- Ensure the curriculum you choose has a money back guarantee.
There is no state funding for homeschooling in Georgia: no grants, and no homeschool voucher program.
No, the state of Georgia doesn’t provide any financial resources for homeschool families. All the costs are the responsibility of the family that has chosen to homeschool. The one exception is Georgia’s Dual Enrollment program for 9th-12th graders which will pay tuition, fees and books for approved courses.
No, homeschooling is not tax-deductible in Georgia.
As a resident, you are still obligated to pay any federal and state taxes you owe. There are no tax exemptions even if you opt out of the public school system to homeschool.
Finding Homeschool Community in Georgia
Despite all the benefits of homeschooling, at times the path can be weary. It’s during those discouraging moments that having a homeschool community is key. A support structure with like minded parents can help you maintain your perspective, suggest practical hacks for solving common problems, and provide a sympathetic ear.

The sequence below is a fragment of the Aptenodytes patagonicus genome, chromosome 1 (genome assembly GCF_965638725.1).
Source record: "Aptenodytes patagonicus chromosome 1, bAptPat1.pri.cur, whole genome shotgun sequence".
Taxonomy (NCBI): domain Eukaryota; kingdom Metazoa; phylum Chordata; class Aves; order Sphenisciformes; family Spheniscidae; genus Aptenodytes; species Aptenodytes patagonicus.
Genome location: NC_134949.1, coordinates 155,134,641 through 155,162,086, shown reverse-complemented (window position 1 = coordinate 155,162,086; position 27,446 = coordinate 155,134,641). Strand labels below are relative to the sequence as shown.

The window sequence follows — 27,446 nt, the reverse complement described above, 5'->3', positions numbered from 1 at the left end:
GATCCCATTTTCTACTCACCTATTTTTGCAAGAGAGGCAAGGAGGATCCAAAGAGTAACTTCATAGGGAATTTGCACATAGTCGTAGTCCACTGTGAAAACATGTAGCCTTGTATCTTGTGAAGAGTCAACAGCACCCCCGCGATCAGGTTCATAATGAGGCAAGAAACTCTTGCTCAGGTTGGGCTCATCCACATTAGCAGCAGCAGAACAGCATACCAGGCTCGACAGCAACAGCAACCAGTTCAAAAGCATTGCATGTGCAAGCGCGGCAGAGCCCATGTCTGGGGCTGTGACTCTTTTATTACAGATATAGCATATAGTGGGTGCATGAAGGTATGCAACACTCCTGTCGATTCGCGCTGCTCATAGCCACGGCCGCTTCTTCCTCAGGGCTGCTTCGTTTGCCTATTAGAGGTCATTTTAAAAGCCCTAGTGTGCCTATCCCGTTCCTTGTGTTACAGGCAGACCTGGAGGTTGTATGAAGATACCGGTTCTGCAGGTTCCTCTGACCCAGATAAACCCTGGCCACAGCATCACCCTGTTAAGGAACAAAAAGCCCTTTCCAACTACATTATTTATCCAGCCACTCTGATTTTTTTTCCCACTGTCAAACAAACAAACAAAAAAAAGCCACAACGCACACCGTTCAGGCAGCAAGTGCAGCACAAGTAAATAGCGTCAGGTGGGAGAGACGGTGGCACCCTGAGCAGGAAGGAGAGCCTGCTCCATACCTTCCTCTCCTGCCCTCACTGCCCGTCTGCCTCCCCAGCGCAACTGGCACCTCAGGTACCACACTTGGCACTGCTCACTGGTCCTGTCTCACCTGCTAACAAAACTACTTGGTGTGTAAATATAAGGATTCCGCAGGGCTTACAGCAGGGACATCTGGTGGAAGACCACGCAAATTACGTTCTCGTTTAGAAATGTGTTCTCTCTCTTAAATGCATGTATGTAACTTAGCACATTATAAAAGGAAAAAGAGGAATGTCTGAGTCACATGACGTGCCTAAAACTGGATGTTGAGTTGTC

To find homeschool community in Georgia, try these tips:
- Start at the Georgia Home Educators Association. This state-run organization has several resources for locating local and online support.
- Search Facebook groups for regional or city-based networks.
- Check the Sonlight Connections page for Georgia meet-ups
Christian Homeschooling in Georgia
As a homeschooler, you can infuse your day-to-day homeschool routine with your Christian faith. This is called Christian homeschooling.